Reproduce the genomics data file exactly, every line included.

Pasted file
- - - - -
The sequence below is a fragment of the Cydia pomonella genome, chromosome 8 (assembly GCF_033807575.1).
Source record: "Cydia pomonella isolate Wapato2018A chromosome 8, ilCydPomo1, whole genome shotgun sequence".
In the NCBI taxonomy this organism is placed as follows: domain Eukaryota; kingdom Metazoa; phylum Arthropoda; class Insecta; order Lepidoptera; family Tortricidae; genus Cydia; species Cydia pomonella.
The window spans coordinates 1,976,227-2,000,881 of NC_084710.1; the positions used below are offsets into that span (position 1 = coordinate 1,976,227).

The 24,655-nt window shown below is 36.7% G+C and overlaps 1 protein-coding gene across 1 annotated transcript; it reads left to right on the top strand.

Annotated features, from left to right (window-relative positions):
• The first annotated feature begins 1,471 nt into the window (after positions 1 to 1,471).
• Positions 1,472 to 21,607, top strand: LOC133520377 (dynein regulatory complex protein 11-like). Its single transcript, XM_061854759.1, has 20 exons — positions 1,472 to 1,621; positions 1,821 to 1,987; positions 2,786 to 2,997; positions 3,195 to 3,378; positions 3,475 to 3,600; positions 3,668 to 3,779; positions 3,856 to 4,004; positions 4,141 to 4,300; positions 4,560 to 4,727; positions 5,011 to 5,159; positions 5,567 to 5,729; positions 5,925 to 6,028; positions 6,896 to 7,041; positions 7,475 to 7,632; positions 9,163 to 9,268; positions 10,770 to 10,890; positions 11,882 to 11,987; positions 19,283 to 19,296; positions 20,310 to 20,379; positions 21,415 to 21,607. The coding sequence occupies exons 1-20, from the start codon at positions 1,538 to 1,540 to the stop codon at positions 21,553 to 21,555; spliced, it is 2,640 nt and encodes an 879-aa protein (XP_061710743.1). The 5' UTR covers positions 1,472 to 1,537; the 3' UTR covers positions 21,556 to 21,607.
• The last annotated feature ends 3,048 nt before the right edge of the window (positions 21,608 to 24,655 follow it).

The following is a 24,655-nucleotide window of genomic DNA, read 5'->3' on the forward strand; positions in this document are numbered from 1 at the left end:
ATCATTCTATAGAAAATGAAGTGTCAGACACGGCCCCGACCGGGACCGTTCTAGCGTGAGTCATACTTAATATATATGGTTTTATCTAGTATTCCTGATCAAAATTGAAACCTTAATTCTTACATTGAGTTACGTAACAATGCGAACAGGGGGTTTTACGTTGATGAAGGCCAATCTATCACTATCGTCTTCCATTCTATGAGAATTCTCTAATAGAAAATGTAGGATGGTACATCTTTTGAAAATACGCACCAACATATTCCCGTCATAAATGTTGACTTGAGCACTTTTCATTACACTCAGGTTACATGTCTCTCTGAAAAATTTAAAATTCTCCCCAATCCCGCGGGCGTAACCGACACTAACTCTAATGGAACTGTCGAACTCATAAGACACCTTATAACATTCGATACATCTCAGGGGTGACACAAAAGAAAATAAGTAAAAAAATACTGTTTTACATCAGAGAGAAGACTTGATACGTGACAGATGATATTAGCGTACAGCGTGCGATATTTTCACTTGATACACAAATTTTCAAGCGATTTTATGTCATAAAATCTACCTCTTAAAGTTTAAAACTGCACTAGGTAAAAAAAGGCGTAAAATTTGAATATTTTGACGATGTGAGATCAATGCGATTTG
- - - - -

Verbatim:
The sequence below is a fragment of the Cydia pomonella genome, chromosome 8 (assembly GCF_033807575.1).
Source record: "Cydia pomonella isolate Wapato2018A chromosome 8, ilCydPomo1, whole genome shotgun sequence".
In the NCBI taxonomy this organism is placed as follows: domain Eukaryota; kingdom Metazoa; phylum Arthropoda; class Insecta; order Lepidoptera; family Tortricidae; genus Cydia; species Cydia pomonella.
The window spans coordinates 1,976,227-2,000,881 of NC_084710.1; the positions used below are offsets into that span (position 1 = coordinate 1,976,227).

The 24,655-nt window shown below is 36.7% G+C and overlaps 1 protein-coding gene across 1 annotated transcript; it reads left to right on the top strand.

Annotated features, from left to right (window-relative positions):
• The first annotated feature begins 1,471 nt into the window (after positions 1 to 1,471).
• Positions 1,472 to 21,607, top strand: LOC133520377 (dynein regulatory complex protein 11-like). Its single transcript, XM_061854759.1, has 20 exons — positions 1,472 to 1,621; positions 1,821 to 1,987; positions 2,786 to 2,997; positions 3,195 to 3,378; positions 3,475 to 3,600; positions 3,668 to 3,779; positions 3,856 to 4,004; positions 4,141 to 4,300; positions 4,560 to 4,727; positions 5,011 to 5,159; positions 5,567 to 5,729; positions 5,925 to 6,028; positions 6,896 to 7,041; positions 7,475 to 7,632; positions 9,163 to 9,268; positions 10,770 to 10,890; positions 11,882 to 11,987; positions 19,283 to 19,296; positions 20,310 to 20,379; positions 21,415 to 21,607. The coding sequence occupies exons 1-20, from the start codon at positions 1,538 to 1,540 to the stop codon at positions 21,553 to 21,555; spliced, it is 2,640 nt and encodes an 879-aa protein (XP_061710743.1). The 5' UTR covers positions 1,472 to 1,537; the 3' UTR covers positions 21,556 to 21,607.
• The last annotated feature ends 3,048 nt before the right edge of the window (positions 21,608 to 24,655 follow it).

The following is a 24,655-nucleotide window of genomic DNA, read 5'->3' on the forward strand; positions in this document are numbered from 1 at the left end:
ATCATTCTATAGAAAATGAAGTGTCAGACACGGCCCCGACCGGGACCGTTCTAGCGTGAGTCATACTTAATATATATGGTTTTATCTAGTATTCCTGATCAAAATTGAAACCTTAATTCTTACATTGAGTTACGTAACAATGCGAACAGGGGGTTTTACGTTGATGAAGGCCAATCTATCACTATCGTCTTCCATTCTATGAGAATTCTCTAATAGAAAATGTAGGATGGTACATCTTTTGAAAATACGCACCAACATATTCCCGTCATAAATGTTGACTTGAGCACTTTTCATTACACTCAGGTTACATGTCTCTCTGAAAAATTTAAAATTCTCCCCAATCCCGCGGGCGTAACCGACACTAACTCTAATGGAACTGTCGAACTCATAAGACACCTTATAACATTCGATACATCTCAGGGGTGACACAAAAGAAAATAAGTAAAAAAATACTGTTTTACATCAGAGAGAAGACTTGATACGTGACAGATGATATTAGCGTACAGCGTGCGATATTTTCACTTGATACACAAATTTTCAAGCGATTTTATGTCATAAAATCTACCTCTTAAAGTTTAAAACTGCACTAGGTAAAAAAAGGCGTAAAATTTGAATATTTTGACGATGTGAGATCAATGCGATTTG